Democratic principles

Tough challenges

Germany’s political foundations have been promoting good governance for decades. Increasingly, their international ­programmes are being obstructed by authoritarian regimes.
In 2008, the Konrad-Adenauer-Stiftung was still able to work freely in Egypt: a lecture for Muslim leaders. Anne-Beatrice Classmann/picture-alliance/dpa In 2008, the Konrad-Adenauer-Stiftung was still able to work freely in Egypt: a lecture for Muslim leaders.

Germany has six political foundations. Each is close to one of the parties represented in the Bundestag. The foundations are legally independent, but they share the worldview of their respective party:

  • Konrad-Adenauer-Stiftung is close to the Christian Democrats (CDU),
  • Friedrich Ebert Stiftung to the Social Democrats (SPD),
  • Friedrich Naumann Stiftung for Liberty to the Free Democrats (FDP),
  • Rosa Luxemburg Stiftung to the Left Party (DIE LINKE),
  • Heinrich Böll Stiftung to the Green Party (Die Grünen) and
  • Hanns Seidl Stiftung to the Bavarian Christian Democrats (CSU), a separate party.


These foundations carry out research, provide information and advise policy makers and enlighten the public in general. They receive funding from the German Bundestag, but their mission is not necessarily to further the objectives of the German government. They are independent organisations with a legal identity of their own. They choose foreign partners for cooperation as they see fit.

In practice, the foundations cooperate autonomously with a large number of political parties, civil-society organisations and independent media in various countries. They are able to work in countries and fields where German state agencies cannot or do not wish to become engaged. When things go well, the foundations stimulate broad-based debate on policy issues, involving many diverse stakeholders.

Today, the political foundations have a well-established presence in many African, Asian and Latin American countries, as well as in eastern Europe. They raise awareness for policy issues, participate in public discourse, engage with decision makers and implement projects.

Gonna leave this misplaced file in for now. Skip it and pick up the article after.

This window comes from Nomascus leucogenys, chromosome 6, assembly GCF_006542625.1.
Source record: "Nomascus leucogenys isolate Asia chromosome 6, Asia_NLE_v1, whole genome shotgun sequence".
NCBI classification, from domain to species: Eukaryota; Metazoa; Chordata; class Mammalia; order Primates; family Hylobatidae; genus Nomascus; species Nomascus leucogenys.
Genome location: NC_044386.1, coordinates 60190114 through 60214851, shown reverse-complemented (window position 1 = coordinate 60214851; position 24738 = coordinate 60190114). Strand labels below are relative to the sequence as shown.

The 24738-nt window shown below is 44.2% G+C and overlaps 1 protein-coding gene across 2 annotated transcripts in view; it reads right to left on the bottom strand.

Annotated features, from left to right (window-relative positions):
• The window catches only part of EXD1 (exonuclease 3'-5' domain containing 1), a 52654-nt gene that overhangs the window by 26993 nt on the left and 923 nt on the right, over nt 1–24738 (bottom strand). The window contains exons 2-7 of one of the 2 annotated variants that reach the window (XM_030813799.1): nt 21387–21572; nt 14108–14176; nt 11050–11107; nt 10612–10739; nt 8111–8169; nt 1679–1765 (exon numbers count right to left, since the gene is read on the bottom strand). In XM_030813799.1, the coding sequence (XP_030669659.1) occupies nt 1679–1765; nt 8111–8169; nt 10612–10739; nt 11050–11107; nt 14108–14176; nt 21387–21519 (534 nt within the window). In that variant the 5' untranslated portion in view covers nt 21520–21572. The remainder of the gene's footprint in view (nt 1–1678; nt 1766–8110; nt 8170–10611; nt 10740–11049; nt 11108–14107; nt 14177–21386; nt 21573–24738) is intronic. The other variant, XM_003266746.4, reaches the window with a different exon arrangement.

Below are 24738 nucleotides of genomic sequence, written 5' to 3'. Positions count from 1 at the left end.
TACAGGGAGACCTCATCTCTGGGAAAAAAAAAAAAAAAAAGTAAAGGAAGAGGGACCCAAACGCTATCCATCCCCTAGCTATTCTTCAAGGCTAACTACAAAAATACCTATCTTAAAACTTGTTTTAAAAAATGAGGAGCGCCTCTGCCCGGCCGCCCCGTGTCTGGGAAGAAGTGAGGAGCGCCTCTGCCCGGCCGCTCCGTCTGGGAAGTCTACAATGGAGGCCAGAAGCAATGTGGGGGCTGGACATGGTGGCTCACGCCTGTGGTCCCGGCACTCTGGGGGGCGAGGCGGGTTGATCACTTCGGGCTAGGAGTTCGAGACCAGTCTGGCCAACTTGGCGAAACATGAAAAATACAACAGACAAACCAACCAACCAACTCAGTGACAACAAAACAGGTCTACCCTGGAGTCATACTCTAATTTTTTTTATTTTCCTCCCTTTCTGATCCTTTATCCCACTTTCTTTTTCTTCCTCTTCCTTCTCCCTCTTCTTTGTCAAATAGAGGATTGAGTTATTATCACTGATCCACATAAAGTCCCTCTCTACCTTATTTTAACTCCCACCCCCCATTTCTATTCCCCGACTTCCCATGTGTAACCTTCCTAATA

In the Democratic Republic of the Congo, for example, the foundations cooperate with universities and political parties on drafting political programmes and informing people about policy goals. In Romania, they join hands with jurists on strengthening the rule of law. In Bolivia, they teach indigenous communities the basics of politics and how to influence policymaking. In Indonesia, the foundations hold workshops on human rights and tolerance, for instance by addressing Qur’an scholars.

All over the world, the foundations organise training courses and workshops for (future) leaders of political parties and parliaments as well as for other influential bodies. They are guided by their specific world view and their fundamental values, such as the social market economy or environmental protection.

In many countries, Germany’s foundations have made significant contributions to pluralism, the decentralisation of political decision making and the rule of law. For instance, they promoted democratisation in countries as far apart as Spain, South Africa and Chile. So far, their approach was generally accepted, even in some countries under authoritarian rule. The political foundations were regarded as useful, after all, even if it was just to open up communication channels.


Focus on good governance

For more than 40 years, good governance has been an important issue for the foundations. The relevant topics were on their agenda even before donor governments adopted the term in their development policies. The foundations have established a worldwide network of contacts. Nonetheless, their efforts long stayed largely invisible to the wider public because of rather limited resources.

In the mid-1990s things changed. Funding increased as good governance become a core issue for development agencies. The reason was that experience had shown that aid often has perverse results if partner governments are not interested in the common good, but basically want to maintain their grip on power and to enrich themselves.

At the same time, civil-society activism has become ever more relevant. Today, non-governmental organisations are operating in most countries, and many of them get considerable support from the international community. For good reason, major donor agencies have also become involved in promoting good governance.

Political dialogue matters very much indeed. A country’s development hinges on adherence to democratic principles and the reliable provision of public goods. Unless the people have a say in public affairs, they will not feel any responsibility and will not be motivated to push for change and reforms.